Set on January 27th because that was the date, in 1945, which saw the liberation of Auschwitz. It's not just an historical 'woe, woe, that was bad' endeavour - though of course it was - but an awareness raising, bridge building day with one key message and goal.
It will happen again. No historian, nor human rights campaigner, let alone sociologist or political commentator, is naive enough to think it won't. All of the elements which gave rise to the Third Reich in the first place, and its horrific Final Solution of death camps, execution squads and gas chambers, exist right now. They swim endlessly in our society, often in the background, with a quite worrying frequency coming back to the fore.
Right now, religious leaders in France are warning Jews to not wear their skullcaps, as it renders them too visible a target. French Jews are beginning to flee their country - as yet a trickle, in danger of becoming an exodus. All across Europe, borders are being closed to those fleeing war and arbitrary cruelties in Syria.
In Britain, asylum seekers were made to don - and keep on 24/7 - distinctive wristbands in Cardiff, thus ensuring that they were publicly identifiable at a glance. While in the north-east of England, refugees housed by the Home Office found that their front doors had been painted bright red. All the better for local thugs and hoodlums to know were they lived.
Everywhere the Far Right is gaining more ground politically than at any other time since the Holocaust.
The USA has a concentration camp, which its citizens apparently don't deem worth rising in enough numbers to pressure their government to close. Because they haven't. While momentum is gathering beyond presidential candidate Donald Trump, whose views wouldn't have been out of step with Hitler's Nazi Regime, including conceptual support for race based internment camps.
Meanwhile, Australia is condemning thousands of people to unaccountable 'detention facilities' on islands off their shores. Human Rights inspectors have been banned from entering. Legal processes are done in utmost secrecy (with no evidence that they're being done at all). The reports coming out of places like Manus Island and Nauru are unsettling to say the least. North Korea undoubtedly has death camps. About which much lip service in shaking head disapproval has been afforded by the outside world. But not enough to do anything about it.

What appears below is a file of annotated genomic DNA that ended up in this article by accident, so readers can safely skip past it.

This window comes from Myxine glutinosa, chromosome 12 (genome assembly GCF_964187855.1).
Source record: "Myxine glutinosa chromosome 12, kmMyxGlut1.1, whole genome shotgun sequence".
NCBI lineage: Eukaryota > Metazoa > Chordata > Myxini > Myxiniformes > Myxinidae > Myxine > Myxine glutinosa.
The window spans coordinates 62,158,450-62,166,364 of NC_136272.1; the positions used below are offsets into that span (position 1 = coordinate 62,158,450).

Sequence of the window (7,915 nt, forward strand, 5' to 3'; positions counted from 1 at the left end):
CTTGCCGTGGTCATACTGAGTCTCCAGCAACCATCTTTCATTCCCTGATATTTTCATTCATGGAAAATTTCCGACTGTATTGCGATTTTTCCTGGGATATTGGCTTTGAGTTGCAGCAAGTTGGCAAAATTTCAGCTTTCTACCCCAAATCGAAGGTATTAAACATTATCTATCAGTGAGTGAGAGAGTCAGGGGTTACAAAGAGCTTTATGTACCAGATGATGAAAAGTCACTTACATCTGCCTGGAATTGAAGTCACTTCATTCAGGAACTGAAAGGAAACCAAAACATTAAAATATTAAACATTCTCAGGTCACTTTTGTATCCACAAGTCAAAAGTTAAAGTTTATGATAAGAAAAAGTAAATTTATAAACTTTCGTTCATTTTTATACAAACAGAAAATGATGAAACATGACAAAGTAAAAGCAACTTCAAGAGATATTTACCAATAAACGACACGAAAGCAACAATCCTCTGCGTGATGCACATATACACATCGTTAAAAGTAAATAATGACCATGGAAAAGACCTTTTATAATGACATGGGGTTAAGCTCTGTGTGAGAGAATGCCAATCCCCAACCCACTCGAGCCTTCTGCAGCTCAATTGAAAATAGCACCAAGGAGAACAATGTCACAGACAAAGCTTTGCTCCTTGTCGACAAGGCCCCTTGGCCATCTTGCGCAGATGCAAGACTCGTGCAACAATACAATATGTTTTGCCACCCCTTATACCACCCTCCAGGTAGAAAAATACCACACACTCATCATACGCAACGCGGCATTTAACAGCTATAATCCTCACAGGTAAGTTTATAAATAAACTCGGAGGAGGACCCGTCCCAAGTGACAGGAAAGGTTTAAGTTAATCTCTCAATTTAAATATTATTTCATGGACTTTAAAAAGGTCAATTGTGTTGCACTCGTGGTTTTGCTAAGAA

All this makes 'never again' seem like a joke. 'Not on my watch' is about the best we can do, and even then it's a terribly uphill struggle.
We have Holocaust Memorial Day on January 27th, not because people forget, but because they forget the specifics and that's what allows the memory to metamorphose into lived experience.
Never again indeed, and certainly not on my watch.
Kira and the Nazi Party: Would our Saviour be Light Yagami in the Holocaust?
You got me. Guilty as charged. Holocaust historian here, ninja-ing an important date in my calendar into the remit of Death Note.
But because it's an important date, and my thoughts are otherwise largely swirling around content for articles here, the two merged in a musing during my commute this morning: what if Kira had come a couple of generations before? What if Light Yagami's statement that 'the world is rotten' had taken place against a global back-drop of World War II, the rise of Hitler and the actuality of the Holocaust?